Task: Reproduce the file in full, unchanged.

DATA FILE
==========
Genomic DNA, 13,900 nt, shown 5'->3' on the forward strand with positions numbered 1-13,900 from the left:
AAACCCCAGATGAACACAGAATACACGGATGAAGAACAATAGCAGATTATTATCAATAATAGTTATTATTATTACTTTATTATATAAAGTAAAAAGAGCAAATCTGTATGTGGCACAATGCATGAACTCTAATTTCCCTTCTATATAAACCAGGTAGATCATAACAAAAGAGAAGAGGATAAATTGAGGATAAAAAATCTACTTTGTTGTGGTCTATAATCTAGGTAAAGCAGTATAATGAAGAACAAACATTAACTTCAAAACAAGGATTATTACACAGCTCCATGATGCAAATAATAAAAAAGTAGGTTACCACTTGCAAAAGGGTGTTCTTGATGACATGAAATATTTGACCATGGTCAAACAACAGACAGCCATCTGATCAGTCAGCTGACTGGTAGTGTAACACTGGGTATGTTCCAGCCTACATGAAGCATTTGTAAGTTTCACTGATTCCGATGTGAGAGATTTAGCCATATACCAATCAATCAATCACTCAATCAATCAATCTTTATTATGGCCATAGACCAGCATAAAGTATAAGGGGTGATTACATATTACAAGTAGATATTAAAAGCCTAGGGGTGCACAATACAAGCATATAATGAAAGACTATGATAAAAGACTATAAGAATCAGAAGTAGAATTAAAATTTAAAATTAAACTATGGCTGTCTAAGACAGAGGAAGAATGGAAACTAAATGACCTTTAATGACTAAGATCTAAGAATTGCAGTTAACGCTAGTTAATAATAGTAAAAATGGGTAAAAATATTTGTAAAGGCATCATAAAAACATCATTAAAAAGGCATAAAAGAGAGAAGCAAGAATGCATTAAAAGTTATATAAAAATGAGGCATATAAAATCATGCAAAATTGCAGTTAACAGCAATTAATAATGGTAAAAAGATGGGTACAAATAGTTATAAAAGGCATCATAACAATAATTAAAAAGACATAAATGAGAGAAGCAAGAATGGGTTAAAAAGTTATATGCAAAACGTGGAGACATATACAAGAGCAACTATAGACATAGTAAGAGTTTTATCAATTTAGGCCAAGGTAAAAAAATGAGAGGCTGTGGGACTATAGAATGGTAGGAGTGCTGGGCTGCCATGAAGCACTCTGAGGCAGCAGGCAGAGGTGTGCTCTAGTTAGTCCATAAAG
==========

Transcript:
Genomic DNA, 13,900 nt, shown 5'->3' on the forward strand with positions numbered 1-13,900 from the left:
AAACCCCAGATGAACACAGAATACACGGATGAAGAACAATAGCAGATTATTATCAATAATAGTTATTATTATTACTTTATTATATAAAGTAAAAAGAGCAAATCTGTATGTGGCACAATGCATGAACTCTAATTTCCCTTCTATATAAACCAGGTAGATCATAACAAAAGAGAAGAGGATAAATTGAGGATAAAAAATCTACTTTGTTGTGGTCTATAATCTAGGTAAAGCAGTATAATGAAGAACAAACATTAACTTCAAAACAAGGATTATTACACAGCTCCATGATGCAAATAATAAAAAAGTAGGTTACCACTTGCAAAAGGGTGTTCTTGATGACATGAAATATTTGACCATGGTCAAACAACAGACAGCCATCTGATCAGTCAGCTGACTGGTAGTGTAACACTGGGTATGTTCCAGCCTACATGAAGCATTTGTAAGTTTCACTGATTCCGATGTGAGAGATTTAGCCATATACCAATCAATCAATCACTCAATCAATCAATCTTTATTATGGCCATAGACCAGCATAAAGTATAAGGGGTGATTACATATTACAAGTAGATATTAAAAGCCTAGGGGTGCACAATACAAGCATATAATGAAAGACTATGATAAAAGACTATAAGAATCAGAAGTAGAATTAAAATTTAAAATTAAACTATGGCTGTCTAAGACAGAGGAAGAATGGAAACTAAATGACCTTTAATGACTAAGATCTAAGAATTGCAGTTAACGCTAGTTAATAATAGTAAAAATGGGTAAAAATATTTGTAAAGGCATCATAAAAACATCATTAAAAAGGCATAAAAGAGAGAAGCAAGAATGCATTAAAAGTTATATAAAAATGAGGCATATAAAATCATGCAAAATTGCAGTTAACAGCAATTAATAATGGTAAAAAGATGGGTACAAATAGTTATAAAAGGCATCATAACAATAATTAAAAAGACATAAATGAGAGAAGCAAGAATGGGTTAAAAAGTTATATGCAAAACGTGGAGACATATACAAGAGCAACTATAGACATAGTAAGAGTTTTATCAATTTAGGCCAAGGTAAAAAAATGAGAGGCTGTGGGACTATAGAATGGTAGGAGTGCTGGGCTGCCATGAAGCACTCTGAGGCAGCAGGCAGAGGTGTGCTCTAGTTAGTCCATAAAG